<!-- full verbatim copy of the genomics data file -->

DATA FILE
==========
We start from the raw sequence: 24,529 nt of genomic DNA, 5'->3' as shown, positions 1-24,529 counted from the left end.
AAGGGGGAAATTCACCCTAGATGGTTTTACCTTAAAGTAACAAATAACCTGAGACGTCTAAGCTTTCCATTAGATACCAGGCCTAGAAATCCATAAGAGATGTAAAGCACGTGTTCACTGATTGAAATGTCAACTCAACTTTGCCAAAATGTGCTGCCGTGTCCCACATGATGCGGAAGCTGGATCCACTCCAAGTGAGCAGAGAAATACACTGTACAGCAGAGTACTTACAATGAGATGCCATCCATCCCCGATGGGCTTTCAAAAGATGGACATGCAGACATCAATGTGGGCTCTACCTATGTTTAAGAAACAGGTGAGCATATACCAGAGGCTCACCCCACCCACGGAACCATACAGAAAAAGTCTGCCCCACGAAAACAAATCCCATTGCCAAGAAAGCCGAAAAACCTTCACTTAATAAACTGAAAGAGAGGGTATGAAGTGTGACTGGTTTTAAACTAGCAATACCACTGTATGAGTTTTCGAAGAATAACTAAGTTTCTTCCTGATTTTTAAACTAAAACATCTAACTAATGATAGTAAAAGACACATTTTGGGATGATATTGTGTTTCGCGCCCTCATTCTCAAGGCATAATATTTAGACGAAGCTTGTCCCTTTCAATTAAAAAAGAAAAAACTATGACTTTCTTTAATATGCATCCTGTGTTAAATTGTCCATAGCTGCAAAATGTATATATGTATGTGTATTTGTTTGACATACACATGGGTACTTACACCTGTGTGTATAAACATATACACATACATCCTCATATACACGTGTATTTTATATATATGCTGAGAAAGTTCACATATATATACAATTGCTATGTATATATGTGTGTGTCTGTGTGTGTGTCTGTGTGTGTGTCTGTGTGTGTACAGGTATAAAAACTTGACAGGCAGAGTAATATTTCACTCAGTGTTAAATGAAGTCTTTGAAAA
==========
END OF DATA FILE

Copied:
We start from the raw sequence: 24,529 nt of genomic DNA, 5'->3' as shown, positions 1-24,529 counted from the left end.
AAGGGGGAAATTCACCCTAGATGGTTTTACCTTAAAGTAACAAATAACCTGAGACGTCTAAGCTTTCCATTAGATACCAGGCCTAGAAATCCATAAGAGATGTAAAGCACGTGTTCACTGATTGAAATGTCAACTCAACTTTGCCAAAATGTGCTGCCGTGTCCCACATGATGCGGAAGCTGGATCCACTCCAAGTGAGCAGAGAAATACACTGTACAGCAGAGTACTTACAATGAGATGCCATCCATCCCCGATGGGCTTTCAAAAGATGGACATGCAGACATCAATGTGGGCTCTACCTATGTTTAAGAAACAGGTGAGCATATACCAGAGGCTCACCCCACCCACGGAACCATACAGAAAAAGTCTGCCCCACGAAAACAAATCCCATTGCCAAGAAAGCCGAAAAACCTTCACTTAATAAACTGAAAGAGAGGGTATGAAGTGTGACTGGTTTTAAACTAGCAATACCACTGTATGAGTTTTCGAAGAATAACTAAGTTTCTTCCTGATTTTTAAACTAAAACATCTAACTAATGATAGTAAAAGACACATTTTGGGATGATATTGTGTTTCGCGCCCTCATTCTCAAGGCATAATATTTAGACGAAGCTTGTCCCTTTCAATTAAAAAAGAAAAAACTATGACTTTCTTTAATATGCATCCTGTGTTAAATTGTCCATAGCTGCAAAATGTATATATGTATGTGTATTTGTTTGACATACACATGGGTACTTACACCTGTGTGTATAAACATATACACATACATCCTCATATACACGTGTATTTTATATATATGCTGAGAAAGTTCACATATATATACAATTGCTATGTATATATGTGTGTGTCTGTGTGTGTGTCTGTGTGTGTGTCTGTGTGTGTACAGGTATAAAAACTTGACAGGCAGAGTAATATTTCACTCAGTGTTAAATGAAGTCTTTGAAAA